Did The Pandemic Steal Our Youth?
On grappling with the unsteadiness of time during Covid-19.
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I can’t shake the feeling that I lost the final pieces of my youth to the pandemic.
I can’t pinpoint the moment when this thought first hit me, but it was probably while I was scrolling through TikTok, a space where I can fritter away hours of my day, but still fundamentally feel like an interloper. Talking directly into my iPhone camera gives me a minor panic attack, and despite being a dancer throughout my childhood and teen years, my ability to learn and retain choreography has become deadened to the point of embarrassment. I can generally keep up with the trends — I know what a “no bones day” is! I went deep on Rush Tok! — but I usually find out about them once they’ve reached the point of national frenzy.
In short, TikTok makes me feel old.
Yes yes, I know. Before you scold me on the Internet, I’m aware that millennials aren’t actually “old” in the grand scheme of life spans — most of us have yet to reach middle age. And yes, lots of millennials have thrived on TikTok. And yet, something has shifted over the nearly two years we’ve been living in pandemic-land. I have never felt more acutely aware of my own aging than in an era where all of the cultural markers of traditional adulthood feel unstable, unreachable or more unfulfilling than we were told they would be, and I know I’m not alone.
Maybe it’s the notable uptick in casual conversations about egg freezing, or the sensation that I went to sleep one night and the next morning all my closest friends were suddenly pregnant or undergoing IVF. Maybe it’s seeing those friends live through the sobering realities of getting medical care during quarantine, and raising infants and toddlers without community support or access to child care. Maybe it’s the number of people who bought houses in the suburbs a few years earlier than they might otherwise have. Maybe it’s walking around Brooklyn and experiencing deja vu at all the skinny straps, platforms, mini skirts and bucket hats.
Maybe it’s the feeling that our lives were so go go go — get up, work out, go to the office, run to dinner, call a friend, watch TV, go to bed, get up again — that we didn’t have time to really think about what was changing as we got older, and then, all of a sudden, a pandemic forced everything to stop. And now that things have started again, in uneven bits and spurts, it all feels so very different.
“Move Over Millennials, Gen Z Is The New ‘It’ Generation,” declared Business Insider last month. A dumb headline designed to maximize clicks? Sure. But what it indicates is something real: “Cool” is determined by the youth -- and my peers and I are no longer those. Pretty sure once the teens are rocking an updated version of the exact clothing you wore in middle school and dreaded ever returning (you will never be able to convince me that low-rise jeans aren’t a scourge meant to torture women with even an ounce of body fat on their bellies), you have moved on from being the primary drivers of cultural phenomena.
And yet I feel unprepared to be an adult. Sure, I pay my mortgage and I do labor for money during weekdays, and I have a calendar and I now own a car. But even as a person with many privileges, the stability I was promised would accompany these markers still eludes me.
The sensation of falling squarely into an adult age group while still feeling like you haven’t accomplished nearly enough to actually be one, is not an experience unique to one generation. But those of us who were thrust into the global pandemic during our 20s and 30s (the oldest millennials are turning 40), are entering this new phase of life during a moment when it feels like time has collapsed on itself.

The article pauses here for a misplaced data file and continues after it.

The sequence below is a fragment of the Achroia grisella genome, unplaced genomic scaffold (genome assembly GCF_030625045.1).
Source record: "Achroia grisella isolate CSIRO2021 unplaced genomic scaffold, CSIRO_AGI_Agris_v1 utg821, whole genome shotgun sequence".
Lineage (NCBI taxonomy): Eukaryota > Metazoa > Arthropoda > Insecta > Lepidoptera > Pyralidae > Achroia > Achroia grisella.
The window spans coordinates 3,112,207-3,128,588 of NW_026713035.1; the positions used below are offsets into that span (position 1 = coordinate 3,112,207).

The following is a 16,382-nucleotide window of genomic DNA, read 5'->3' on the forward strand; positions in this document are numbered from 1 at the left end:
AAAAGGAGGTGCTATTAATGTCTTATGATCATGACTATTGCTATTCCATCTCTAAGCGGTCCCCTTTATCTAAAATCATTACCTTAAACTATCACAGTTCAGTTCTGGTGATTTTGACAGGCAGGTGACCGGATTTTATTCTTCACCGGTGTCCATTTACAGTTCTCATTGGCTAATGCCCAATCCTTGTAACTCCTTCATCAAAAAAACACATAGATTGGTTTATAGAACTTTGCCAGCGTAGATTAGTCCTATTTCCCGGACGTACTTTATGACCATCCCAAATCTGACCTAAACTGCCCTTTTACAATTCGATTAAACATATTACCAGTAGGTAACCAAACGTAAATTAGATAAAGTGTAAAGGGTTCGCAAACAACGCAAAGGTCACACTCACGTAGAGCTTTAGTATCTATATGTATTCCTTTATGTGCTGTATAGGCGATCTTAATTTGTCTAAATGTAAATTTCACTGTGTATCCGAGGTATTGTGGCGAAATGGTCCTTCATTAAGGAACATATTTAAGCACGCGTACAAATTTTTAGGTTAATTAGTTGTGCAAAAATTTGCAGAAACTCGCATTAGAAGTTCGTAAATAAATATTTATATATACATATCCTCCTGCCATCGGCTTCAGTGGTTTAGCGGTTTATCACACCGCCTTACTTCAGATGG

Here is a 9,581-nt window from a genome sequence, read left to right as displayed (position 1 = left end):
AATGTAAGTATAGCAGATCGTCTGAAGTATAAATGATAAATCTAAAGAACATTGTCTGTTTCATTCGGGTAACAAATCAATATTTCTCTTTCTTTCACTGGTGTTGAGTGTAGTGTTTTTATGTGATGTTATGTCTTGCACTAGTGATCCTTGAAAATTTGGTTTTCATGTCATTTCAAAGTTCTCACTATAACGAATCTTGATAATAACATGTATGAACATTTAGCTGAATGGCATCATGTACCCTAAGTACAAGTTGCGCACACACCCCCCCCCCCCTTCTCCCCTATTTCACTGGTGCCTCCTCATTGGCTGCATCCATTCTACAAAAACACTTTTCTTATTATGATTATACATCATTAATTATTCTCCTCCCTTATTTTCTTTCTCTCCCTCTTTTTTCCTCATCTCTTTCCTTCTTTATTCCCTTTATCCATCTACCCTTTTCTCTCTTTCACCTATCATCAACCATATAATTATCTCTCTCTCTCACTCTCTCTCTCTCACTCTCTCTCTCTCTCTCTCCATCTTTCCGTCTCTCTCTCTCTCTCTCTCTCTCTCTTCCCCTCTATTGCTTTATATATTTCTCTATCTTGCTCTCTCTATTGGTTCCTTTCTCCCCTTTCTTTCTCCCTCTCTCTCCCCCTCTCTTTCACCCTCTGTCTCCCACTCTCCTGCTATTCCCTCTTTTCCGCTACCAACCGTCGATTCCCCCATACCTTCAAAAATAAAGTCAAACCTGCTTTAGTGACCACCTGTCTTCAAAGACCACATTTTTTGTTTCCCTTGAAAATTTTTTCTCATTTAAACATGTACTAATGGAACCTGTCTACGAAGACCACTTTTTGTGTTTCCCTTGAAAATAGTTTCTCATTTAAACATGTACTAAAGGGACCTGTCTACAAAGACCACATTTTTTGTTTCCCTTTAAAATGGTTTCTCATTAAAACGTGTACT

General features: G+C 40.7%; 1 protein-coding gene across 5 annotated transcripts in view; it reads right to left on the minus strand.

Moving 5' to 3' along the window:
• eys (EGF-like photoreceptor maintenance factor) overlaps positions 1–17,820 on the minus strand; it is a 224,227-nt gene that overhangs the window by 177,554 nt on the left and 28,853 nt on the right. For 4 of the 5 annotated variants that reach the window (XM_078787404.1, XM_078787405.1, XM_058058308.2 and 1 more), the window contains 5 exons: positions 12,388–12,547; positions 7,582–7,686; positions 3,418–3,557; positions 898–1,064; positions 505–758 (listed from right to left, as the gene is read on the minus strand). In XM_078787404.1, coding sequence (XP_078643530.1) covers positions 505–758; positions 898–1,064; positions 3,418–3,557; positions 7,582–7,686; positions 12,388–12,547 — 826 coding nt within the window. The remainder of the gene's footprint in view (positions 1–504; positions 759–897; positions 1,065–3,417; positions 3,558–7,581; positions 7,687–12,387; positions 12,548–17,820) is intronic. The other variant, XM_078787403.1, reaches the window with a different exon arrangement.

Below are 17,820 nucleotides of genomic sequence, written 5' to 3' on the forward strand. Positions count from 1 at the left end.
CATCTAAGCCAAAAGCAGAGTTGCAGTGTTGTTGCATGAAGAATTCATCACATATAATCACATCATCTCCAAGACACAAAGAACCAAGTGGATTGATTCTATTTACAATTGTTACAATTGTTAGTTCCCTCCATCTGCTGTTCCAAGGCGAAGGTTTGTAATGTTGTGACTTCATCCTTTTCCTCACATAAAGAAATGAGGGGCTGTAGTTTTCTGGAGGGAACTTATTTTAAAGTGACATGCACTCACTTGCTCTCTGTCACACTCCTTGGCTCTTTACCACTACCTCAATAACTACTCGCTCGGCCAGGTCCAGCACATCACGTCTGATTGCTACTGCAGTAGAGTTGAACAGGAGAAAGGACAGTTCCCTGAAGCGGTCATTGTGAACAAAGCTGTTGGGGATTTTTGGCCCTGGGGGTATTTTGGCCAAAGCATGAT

It is an odd and unmooring sensation as a member of a perpetually infantilized generation. For more than a decade, “millennial” has been media shorthand for young, selfish and frivolous. We entered the workforce during a recession, and remain underpaid, underemployed, and underrepresented in the highest seats of power and government. Just a few short years ago, we were being scolded for squandering our savings on avocado toast instead of investing those (nonexistent) savings into single-family homes.
Now we’re stuck in a liminal phase: still widely regarded as selfish children (even as we have children of our own) in a perpetual state of arrested development, but no longer actually all that young.
A 2018 Twitter thread by author and scholar Sunny Moraine, which recently made the rounds again on Instagram, describes this experience as a crisis of temporality. Many millennials are experiencing “a sense of panic, that we’re getting older and running out of time and *we haven’t even grown the fuck up yet*,” writes Moraine. “We don’t know if we’re old. We don’t know if we’re young. We don’t know what we’re doing. We’ve lost our guideposts, our benchmarks, our rubrics for life. And people blame us for it.”
The pandemic has only served to crystallize these feelings, speeding up changes that were already in the works, and slowing down our present enough to force us to stare at them.
In a September 2020 paper on the ways that Covid-19 has impacted our collective relationship to temporality, sociologist Josep Maria Antentas posited that global crises can act as clarifiers.
“The virus acts as an accelerator of tendencies,” wrote Antentas, “like a wormhole where stages are skipped and in which the leaps forward also modify the final result. It is not a linear acceleration, but a syncopated, catastrophic one, which hastens a phase change.”
The pandemic laid bare how unprepared our social and economic structures were to handle such disruption, how little our society cares for those without unlimited resources at their disposal, and how hollow the concept of adulthood we were fed as children really is.
Also, my back hurts.